Set in 1930s Shanghai, where a blind American diplomat develops a curious relationship with a young Russian refugee who works odd -- and sometimes illicit -- jobs to support members of her dead husband's aristocratic family.
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Shanghai. 1936. Crossroads of the world and into this city of political intrigue comes Sofia, a Russian Countess who, with the remains of her family, has been left stateless by the Revolution. Forced by her reduced circumstances to support herself and her family as a bar-girl and taxi dancer, Sofia forms a relationship with Jackson, a blind former diplomat who opens an elegant bar; The White Countess. Their curious relationship matures but they are caught up in the fall of the city to the Japanese invaders.Written by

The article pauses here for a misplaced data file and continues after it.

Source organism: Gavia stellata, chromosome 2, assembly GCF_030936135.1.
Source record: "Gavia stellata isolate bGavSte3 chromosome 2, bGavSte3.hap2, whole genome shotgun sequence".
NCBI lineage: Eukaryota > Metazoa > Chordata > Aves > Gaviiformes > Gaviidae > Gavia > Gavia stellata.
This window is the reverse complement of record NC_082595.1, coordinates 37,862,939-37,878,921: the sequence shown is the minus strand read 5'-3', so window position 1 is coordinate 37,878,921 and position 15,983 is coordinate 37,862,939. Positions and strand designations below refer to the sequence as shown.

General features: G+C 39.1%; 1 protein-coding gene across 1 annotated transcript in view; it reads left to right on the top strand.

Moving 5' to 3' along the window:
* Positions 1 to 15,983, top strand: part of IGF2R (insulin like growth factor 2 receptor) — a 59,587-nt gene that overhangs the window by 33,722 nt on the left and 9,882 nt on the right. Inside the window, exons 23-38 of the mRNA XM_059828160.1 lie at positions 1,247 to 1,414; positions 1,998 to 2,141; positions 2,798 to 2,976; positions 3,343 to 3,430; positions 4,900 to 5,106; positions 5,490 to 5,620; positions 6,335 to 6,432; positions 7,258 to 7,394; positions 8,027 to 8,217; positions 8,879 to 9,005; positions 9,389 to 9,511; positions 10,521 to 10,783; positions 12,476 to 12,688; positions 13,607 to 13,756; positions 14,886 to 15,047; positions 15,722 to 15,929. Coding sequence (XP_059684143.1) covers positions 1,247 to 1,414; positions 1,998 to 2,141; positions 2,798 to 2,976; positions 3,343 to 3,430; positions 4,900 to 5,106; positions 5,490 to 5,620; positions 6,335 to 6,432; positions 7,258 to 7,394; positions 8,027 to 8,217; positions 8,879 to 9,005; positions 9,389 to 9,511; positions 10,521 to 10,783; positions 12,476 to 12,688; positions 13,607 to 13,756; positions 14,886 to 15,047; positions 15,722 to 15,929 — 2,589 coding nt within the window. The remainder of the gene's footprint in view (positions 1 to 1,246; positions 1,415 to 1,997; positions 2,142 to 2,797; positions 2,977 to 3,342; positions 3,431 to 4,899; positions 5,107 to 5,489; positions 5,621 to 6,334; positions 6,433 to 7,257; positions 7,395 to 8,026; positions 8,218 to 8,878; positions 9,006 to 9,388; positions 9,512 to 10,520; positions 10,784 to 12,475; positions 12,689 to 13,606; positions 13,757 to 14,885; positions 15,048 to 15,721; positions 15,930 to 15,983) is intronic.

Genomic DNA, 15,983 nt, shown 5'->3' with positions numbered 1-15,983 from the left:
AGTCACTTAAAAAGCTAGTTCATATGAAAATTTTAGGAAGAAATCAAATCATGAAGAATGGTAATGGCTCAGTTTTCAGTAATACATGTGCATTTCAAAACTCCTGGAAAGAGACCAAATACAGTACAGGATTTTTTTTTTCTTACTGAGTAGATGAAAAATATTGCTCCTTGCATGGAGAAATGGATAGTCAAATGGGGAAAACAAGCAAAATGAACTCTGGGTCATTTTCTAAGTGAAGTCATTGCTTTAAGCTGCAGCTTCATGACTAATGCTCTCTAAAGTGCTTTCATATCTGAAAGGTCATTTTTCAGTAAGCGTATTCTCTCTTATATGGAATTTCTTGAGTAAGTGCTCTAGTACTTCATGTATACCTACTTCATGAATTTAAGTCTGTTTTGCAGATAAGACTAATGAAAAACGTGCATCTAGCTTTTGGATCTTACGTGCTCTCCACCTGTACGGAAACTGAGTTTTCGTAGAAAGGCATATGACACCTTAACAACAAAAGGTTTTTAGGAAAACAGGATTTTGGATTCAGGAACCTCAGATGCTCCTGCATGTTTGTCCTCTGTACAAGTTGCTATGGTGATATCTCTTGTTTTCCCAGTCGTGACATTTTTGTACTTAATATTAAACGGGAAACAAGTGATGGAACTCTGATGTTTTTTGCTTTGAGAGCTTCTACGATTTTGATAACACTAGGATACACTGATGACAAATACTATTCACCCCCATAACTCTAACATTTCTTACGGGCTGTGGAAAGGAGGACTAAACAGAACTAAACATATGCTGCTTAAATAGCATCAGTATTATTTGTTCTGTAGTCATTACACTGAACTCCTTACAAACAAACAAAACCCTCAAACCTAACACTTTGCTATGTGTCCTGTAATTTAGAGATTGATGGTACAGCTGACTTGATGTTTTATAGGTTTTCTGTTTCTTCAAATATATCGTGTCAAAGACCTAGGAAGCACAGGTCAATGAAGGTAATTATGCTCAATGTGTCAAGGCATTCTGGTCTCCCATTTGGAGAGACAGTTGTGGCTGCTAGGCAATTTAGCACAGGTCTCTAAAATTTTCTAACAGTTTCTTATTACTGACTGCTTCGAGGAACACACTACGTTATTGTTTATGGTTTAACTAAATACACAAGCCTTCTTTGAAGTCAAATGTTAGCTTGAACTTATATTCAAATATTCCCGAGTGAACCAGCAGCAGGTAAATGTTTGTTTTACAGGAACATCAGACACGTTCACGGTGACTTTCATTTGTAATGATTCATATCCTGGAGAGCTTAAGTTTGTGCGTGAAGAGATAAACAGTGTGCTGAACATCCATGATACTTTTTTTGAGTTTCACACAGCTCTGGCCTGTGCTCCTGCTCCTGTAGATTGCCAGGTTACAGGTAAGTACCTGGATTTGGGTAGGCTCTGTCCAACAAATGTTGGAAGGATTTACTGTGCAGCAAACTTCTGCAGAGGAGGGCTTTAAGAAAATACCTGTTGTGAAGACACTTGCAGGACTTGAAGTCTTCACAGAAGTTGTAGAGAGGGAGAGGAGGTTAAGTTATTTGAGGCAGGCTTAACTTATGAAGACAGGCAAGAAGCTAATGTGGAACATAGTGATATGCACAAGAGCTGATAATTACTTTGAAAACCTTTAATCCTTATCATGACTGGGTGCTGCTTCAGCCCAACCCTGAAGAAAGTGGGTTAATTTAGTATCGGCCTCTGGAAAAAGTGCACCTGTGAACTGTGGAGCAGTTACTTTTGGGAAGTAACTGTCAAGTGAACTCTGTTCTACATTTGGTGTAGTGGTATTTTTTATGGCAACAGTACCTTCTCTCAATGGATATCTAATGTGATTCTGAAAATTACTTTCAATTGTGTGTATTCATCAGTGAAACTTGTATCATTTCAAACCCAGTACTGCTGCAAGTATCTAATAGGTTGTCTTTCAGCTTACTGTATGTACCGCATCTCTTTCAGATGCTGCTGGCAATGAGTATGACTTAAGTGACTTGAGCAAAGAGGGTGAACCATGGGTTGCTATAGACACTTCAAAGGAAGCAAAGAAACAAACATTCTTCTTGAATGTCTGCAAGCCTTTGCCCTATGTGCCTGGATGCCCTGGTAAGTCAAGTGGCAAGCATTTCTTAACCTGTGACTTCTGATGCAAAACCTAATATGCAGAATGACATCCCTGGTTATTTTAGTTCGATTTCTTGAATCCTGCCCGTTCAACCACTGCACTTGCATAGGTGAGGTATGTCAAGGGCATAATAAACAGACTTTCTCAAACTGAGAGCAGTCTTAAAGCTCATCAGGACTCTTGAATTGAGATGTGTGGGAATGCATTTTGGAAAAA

A beautiful, other worldly movie, not for the faint-hearted
The poignancy of this movie outweighs any shortcomings in the directorial department. I found myself immersed in the milieu of 1930's ShangHai, a place and time I had only read of and subsequently wondered about.
The real strength of this movie is the accessibility with which powerful emotion is portrayed. I found I had real empathy for the characters.
The characters were played superbly by one of the most pedigreed casts I've seen in a while.
The pace was slow, but measured and well-suited to the plot.
Ralph Fiennes was a convincing lead -- the image of him reminds me of TS Eliot mixed with Rick Blaine (Casablanca).
Natasha Richardson is brilliant in this role. Understated and quite believable.
All in all a beautiful, other worldly movie, and not for the faint-hearted.
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